Williamson’s love of Dutch art drew him back to The Netherlands around the middle of the 1890s. He lived there for some time before returning once again to the United States with a Dutch wife, Sara (or Sarah), and a son, Marshall. During the early 1900s, Williamson lived in New Jersey and worked as an illustrator for Harper’s, Pearson’s, The Saturday Evening Post, and Success. He illustrated or co-illustrated several books including A Son of the Sun by Jack London (1912). Williamson was a member of the Salmagundi Club and the Society of Illustrators. In later years, he painted landscapes.

Williamson died on November 9, 1937, in Edgewater, New Jersey.

So much of the interior illustration for magazine fiction during the early 1900s was done with dark, gloomy charcoal. Harry Grant Williamson's work was no exception. However, as his frontispiece for Vaiti of the Islands by Beatrice Grimshaw (1908) shows, he was capable of working nicely in color media as well.

We look upon illustration of the golden age with nostalgia, realizing that we have lost something in our headlong rush into the future. But the world that read finely made magazines also did its laundry with a tub and a washboard, as in this warm and charming picture by Williamson from 1905.

The previous picture anticipates developments in illustration for the twentieth century. This one harkens back to the nineteenth.

Copyright 2010 Terence E. Hanley

Wednesday, October 27, 2010

Charles Mills Sheldon (1866-1928)

Charles Mills Sheldon was born on June 24, 1866, in Lawrenceburg, Indiana, but he lived in Des Moines, Iowa, as a child and studied art in New York City under William Merritt Chase. In 1889, Sheldon made a trip through the American South, illustrating a series of articles for the Associated Press. It would be the start of a long and adventurous career in journalism.

The 1890s were a busy decade for Charles Sheldon. First came studies in Paris under Benjamin Jean-Joseph Constant, Jules Joseph Lefebvre, and Henri Doucet in 1890-1891. Next came work as an illustrator for London’s Pall Mall Budget (1892-1895) and as a correspondent for Black and White. Sheldon spent the middle part of the decade in South Africa and the Sudan, but he took time out to marry Grace Garland Fitch in London on November 26, 1896. Eighteen ninety-eight found Sheldon in Cuba covering the Spanish-American War for Frank Leslie’s Illustrated Newspaper and Black and White.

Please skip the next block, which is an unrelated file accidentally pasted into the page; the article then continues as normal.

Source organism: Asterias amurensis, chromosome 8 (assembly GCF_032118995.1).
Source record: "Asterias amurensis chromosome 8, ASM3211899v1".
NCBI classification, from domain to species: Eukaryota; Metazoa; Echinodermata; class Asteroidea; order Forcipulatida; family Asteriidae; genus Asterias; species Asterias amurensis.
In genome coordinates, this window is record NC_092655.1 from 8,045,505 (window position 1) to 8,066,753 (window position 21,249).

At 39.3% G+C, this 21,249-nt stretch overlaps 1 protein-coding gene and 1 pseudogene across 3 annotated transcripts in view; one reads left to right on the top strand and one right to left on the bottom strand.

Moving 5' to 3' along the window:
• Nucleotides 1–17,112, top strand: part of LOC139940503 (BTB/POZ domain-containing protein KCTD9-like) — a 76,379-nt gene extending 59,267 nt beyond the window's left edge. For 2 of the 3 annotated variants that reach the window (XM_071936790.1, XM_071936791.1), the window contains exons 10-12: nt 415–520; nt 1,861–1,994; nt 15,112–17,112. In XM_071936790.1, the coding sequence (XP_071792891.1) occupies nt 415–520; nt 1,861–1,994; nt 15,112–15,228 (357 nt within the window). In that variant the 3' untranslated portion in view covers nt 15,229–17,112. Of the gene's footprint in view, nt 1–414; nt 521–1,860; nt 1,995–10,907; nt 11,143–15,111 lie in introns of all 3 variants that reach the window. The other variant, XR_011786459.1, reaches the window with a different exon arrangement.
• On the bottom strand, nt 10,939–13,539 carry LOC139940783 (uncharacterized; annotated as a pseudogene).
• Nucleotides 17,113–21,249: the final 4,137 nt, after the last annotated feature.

Assignment followed on assignment as the Victorian era ended and the new century began. Sheldon illustrated To Herat and Cabul: A Story of the First Afghan War by G.A. Henty (1901). He continued covering major world events in Egypt, South Africa, India, and elsewhere.  During World War I, he was a correspondent for British magazines and the Associated Press.

Charles Mills Sheldon died in London in 1928. One of his paintings, depicting a meeting between Colonel James Mcleod and Chief Crowfoot, hangs in the lobby of the Palliser Hotel in Calgary, Alberta. His papers are located at the College of William and Mary in Virginia.

Charles Mills Sheldon spent much of his career in England--or in any case in the British Empire. Here he depicts the Royal Navy's "nerve centre," the First Sea Lord's Room, and two of its planners, Sir Eric Geddes and Sir Rosslyn Wemyss.

Sheldon made his living as a correspondent, often in war zones. War was a frequent subject in his art. However, he also created illustrations of historical and biblical scenes, as here, and portraits of beautiful women.

Text and captions copyright 2010 Terence E. Hanley

Sunday, October 24, 2010

Roy Frederic Heinrich (1881-1943)

Roy Frederic Heinrich was born on April 6, 1881, in Goshen, Indiana, and grew up in New York State. He studied at the Connecticut Art Students League under Charles Noel Flagg and Robert Bolling Brandegee and landed his first job as an artist with a Sunday newspaper. In 1910 and from a studio in Detroit, Heinrich began illustrating automobile advertisements for Graham-Paige, Hudson, Packard, Ford, Chevrolet, Buick, Dodge, Chrysler, and Cadillac, making him among the earliest artists in his field. He worked for other advertising clients as well, including General Electric, Zenith Carburetor Company, and Guardian Trust Company. Heinrich enjoyed most a series of one hundred historical illustrations of life in Vermont, created for and published in book form by the National Life Insurance Company of Montpelier. These drawings went on display in New York and New England and were a highlight of the Vermont building at the New York World’s Fair in 1939-1940. Among his memberships were the Society of Illustrators and the Art Directors Club. Heinrich and his wife, Ruth L. Heinrich, were married in 1929. Heinrich died in 1943, probably in New York City.

Roy Frederic Heinrich may have created straightforward black-and-white drawings of automobiles, as this advertisement for General Motors trucks shows. . .

but he was no stranger to color, the conceptual approach, or depictions of the human form either.

Heinrich worked during the heyday of art deco advertising and illustration. You would hardly guess that this is an ad for Holland Vaporaire Heating.

An effective two-color advertisement combining a mythological figure and modern technology, an art deco image and up-to-date advertising copy.

Copyright 2010 Terence E. Hanley

Wednesday, October 13, 2010


At the fin de si├Ęcle, artists in popular magazines tried to visualize life in the twentieth century. Albert Levering (1869-1929), trained as an architect but with the mind of a cartoonist, excelled at humorous depictions of the future. This drawing appeared on the back cover of Puck, the humor magazine, on October 7, 1908.